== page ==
THE MAUI NHWS, SATURDAY, JUNK 6, 1914.
C. I!. CCOKE, President. C. D. LUFKIN, Cashier.
COMBINED STATMMIiNT OF CONDITION
MAUCII HIM, lM.
THE FIRST NATIONAL BANK
Loans, Discounts, Ovcrdralts...;f.95, 044 43
I'ti it c-il States llonds 41, 250 no
I'onds, Securities, etc y 1,201 86
Cash & Muo (rum Hunk IZ.M'I 13
Real l-state, banking Houses,
Fixtures 17.840 73
Five force nt Redemption
Fund 2,062 50
LAHA1NA national bank
THE FIRST NATIONAL BANK
576, 920 65
Capital Stock f 85,000 00
S -rpHis & l'rofils 56.s?7
Due to banks 73 91
Total Deposits '5
f 576,920 65
Territory of Hawaii, ) ,
Island it County of Maui j v h
I, C. 1). Lul'kin, Cashier of the ahnvc named throe National Ranks,
do solemnly swear that t lie above combined statement is true and cor
rect, to the Ties I of my knowledge and belief.
C. I). LUl'KIN, Cashier.
Subscribed and sworn to before ine,
this 3rd day of April, A. 1). 1914.
V. I- CROCKKTT, Notary I'tiblie. Second Judicial Circuit.
Von must know that
"IN 'UNION" THERE IS STRENGTH."
If you are a fuel user you're sure that in
"Union 9 G i.soline
"U n i on" Kerosene
there is more strength and less waste during combustion than
other brands can claim.
SPECIFY "UNION" FUEL OILS
YOU CALL AT YOUR DEALER'S
Shoes Delivered to ny Post-Ofi'ice on Maui
Free of Charge
No matter what you may want in shoes we have it or will
get it for you if possible.
Our stock of shoes consists of Infants size 1 to Men's size
1 3 and are selected from responsible Manufacturers. We
don't sell shoddy goods. We want your account. Our Mail
order Department is ready to serve you and give you the best
results of its long experience.
We will prepay the mail charges on all original orders only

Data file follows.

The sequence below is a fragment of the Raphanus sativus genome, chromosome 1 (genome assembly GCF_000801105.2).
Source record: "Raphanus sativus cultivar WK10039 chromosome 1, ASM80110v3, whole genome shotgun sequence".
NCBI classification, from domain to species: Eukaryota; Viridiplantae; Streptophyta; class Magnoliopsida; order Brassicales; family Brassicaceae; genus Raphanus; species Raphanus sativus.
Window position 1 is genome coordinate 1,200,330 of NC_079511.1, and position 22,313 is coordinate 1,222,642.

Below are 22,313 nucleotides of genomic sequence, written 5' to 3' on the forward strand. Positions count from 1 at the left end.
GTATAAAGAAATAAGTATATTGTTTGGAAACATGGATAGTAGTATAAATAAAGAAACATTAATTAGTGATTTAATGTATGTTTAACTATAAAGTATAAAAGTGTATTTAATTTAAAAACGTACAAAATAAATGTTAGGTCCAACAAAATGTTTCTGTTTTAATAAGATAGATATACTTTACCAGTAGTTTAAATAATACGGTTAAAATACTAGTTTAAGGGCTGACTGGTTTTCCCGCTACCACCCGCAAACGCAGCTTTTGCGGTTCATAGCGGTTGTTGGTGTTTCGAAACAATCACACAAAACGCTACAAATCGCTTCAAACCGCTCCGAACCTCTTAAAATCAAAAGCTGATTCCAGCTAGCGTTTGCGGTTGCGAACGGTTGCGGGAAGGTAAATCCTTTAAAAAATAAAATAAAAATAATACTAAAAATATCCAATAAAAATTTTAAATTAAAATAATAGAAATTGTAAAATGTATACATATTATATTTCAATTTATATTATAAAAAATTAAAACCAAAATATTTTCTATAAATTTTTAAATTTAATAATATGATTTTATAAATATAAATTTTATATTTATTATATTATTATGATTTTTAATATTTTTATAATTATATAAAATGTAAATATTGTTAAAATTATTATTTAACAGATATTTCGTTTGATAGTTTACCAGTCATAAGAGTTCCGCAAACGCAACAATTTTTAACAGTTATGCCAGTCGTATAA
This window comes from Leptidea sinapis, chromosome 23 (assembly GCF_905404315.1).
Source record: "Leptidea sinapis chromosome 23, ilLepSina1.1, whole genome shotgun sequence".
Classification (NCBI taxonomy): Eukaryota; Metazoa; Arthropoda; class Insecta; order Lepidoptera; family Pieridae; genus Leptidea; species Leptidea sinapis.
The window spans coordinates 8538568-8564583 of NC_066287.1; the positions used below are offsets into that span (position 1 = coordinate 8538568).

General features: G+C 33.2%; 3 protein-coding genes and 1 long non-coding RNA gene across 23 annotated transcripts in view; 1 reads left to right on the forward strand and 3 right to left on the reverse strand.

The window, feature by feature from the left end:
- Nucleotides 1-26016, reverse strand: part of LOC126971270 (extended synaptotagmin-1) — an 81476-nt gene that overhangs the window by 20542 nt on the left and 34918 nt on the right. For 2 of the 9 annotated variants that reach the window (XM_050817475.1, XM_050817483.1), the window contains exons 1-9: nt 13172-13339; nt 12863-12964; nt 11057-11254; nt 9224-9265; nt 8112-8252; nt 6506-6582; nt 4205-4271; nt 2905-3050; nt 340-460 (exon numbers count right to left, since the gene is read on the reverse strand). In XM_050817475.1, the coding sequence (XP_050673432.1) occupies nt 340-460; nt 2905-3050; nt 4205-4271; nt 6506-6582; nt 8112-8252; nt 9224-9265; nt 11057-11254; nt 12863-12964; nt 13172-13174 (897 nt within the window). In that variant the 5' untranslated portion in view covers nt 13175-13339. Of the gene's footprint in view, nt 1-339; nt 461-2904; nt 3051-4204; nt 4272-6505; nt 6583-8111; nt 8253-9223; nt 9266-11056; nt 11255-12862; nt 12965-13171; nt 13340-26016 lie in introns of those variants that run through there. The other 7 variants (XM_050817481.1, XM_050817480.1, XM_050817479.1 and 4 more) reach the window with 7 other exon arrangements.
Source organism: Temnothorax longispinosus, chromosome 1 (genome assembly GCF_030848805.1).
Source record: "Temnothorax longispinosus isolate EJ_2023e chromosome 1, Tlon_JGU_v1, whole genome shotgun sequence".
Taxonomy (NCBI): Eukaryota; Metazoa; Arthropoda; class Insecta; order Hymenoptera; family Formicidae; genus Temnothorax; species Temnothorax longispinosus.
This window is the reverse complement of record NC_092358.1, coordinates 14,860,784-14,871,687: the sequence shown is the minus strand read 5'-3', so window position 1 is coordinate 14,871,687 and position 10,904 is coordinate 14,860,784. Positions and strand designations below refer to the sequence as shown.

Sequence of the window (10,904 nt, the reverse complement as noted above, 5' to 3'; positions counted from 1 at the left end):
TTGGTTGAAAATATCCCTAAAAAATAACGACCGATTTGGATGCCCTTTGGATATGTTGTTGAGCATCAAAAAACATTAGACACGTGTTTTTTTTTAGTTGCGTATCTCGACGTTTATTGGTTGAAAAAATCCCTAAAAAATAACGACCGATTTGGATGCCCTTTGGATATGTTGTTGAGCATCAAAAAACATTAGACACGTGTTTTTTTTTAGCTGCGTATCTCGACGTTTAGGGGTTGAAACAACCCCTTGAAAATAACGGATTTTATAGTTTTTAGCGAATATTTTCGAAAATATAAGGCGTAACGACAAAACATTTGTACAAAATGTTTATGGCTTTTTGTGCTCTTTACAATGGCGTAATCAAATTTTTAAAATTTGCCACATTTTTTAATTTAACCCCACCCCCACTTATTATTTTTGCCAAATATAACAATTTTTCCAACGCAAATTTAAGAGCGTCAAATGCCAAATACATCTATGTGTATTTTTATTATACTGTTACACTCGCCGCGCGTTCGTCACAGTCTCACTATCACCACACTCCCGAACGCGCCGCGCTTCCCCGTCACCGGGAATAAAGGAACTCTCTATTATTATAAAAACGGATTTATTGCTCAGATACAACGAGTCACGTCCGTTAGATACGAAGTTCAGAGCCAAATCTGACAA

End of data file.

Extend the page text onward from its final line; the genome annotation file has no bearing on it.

asking customers to pay on returns and exchanges.
Let us have your order and sea how it works.
By THOMAS R. DUNN
MANUFACTURER'S SHOE COMPANY, ltd.
V. O. ItOX 469
HONOM'bU, T. 11.
31 mmi ill I r
The Henry Waterhouse Trust Co., Ltd. t
lilJYS AND SKLI.S - liKA I. ESTATE, STOCKS liONDS
WHITES KIKE AND UFK INSURANCE
NEWOl'lATKS LOANS AND MOKTC AfiES
SECURES INVES.M ENTS
A List of High Grade Securities mailed on application
J HONOLULU, HAWAII
P. O. Box 346
1 s i T"; -i , 1. ; ? -. 1
Snap these little scenes uylth a
i j Vest pocket kodaK
WHICH COSTS OINLY 1 OO.
HONOLULU PHOTO SUPPLY CO.
"Everything Photographic" -:- .:. -:. Fort Street. Honolulu
Enrly in tho nineteenth century the
menns of communication between
northern cities nnd New Orleans wns
by flntbont on the Mississippi river.
The flntbont wns n lumber yard loose
ly put together nnd derived Its nniue
from the fnct thnt Its bottom wns flat
Instend of being the usunl shape of a
bont These lionts were supposed to
drift with tho current of tho big riv
er, though their momentum wns oc
cnslonnlly ndded to by enormous
sweeps worked by men 011 the roof or
dork nnd were nlwnys steered by n
sweep. On reaching New Orlenns
they were broken up nnd sold for the
lumber there wns In them.
The (lntbontmnn wns n crude being
not unlike the plnlnsmnn of somo for
ty or nfty yenrs Inter. A crudo codo
of honor existed In both. There were
n great ninny tilings that they would
not scruple to do thnt we In n more
civilized community would consider
very wrong, but when their senso of
honor wns nt stake they would light
hnrd to do whnt they felt wns right.
Roger Dixon wns n flatbontman In
tho enrly thirties. Tho bont ho was
on hnving tied up in n crook on the
Louisiana shore, he went up on to tho
bnnk, where he found n gnmbling den,
nnd there ho proceeded to lose nil the
money ho hnd, but, being convinced
thnt ho hnd been chented, used n long
knife ho cnrrled hung between his
shoulder blndes on tho mnnipulntor of
tho gnmbling outfit, leaving n consid
erable wound. Dixon was arrested
nnd put in jail. Tho flntbont went on
south with the current, lcnvtng him
devoid of funds nnd without even his
The arrest nnd Imprisonment of tho
culprit occurred just as tho court was
adjourning for tho sonson nnd would
not be held ngnin for several months.
Dixon, hnving no money, wns unable
to get bnll, which wns allowed in his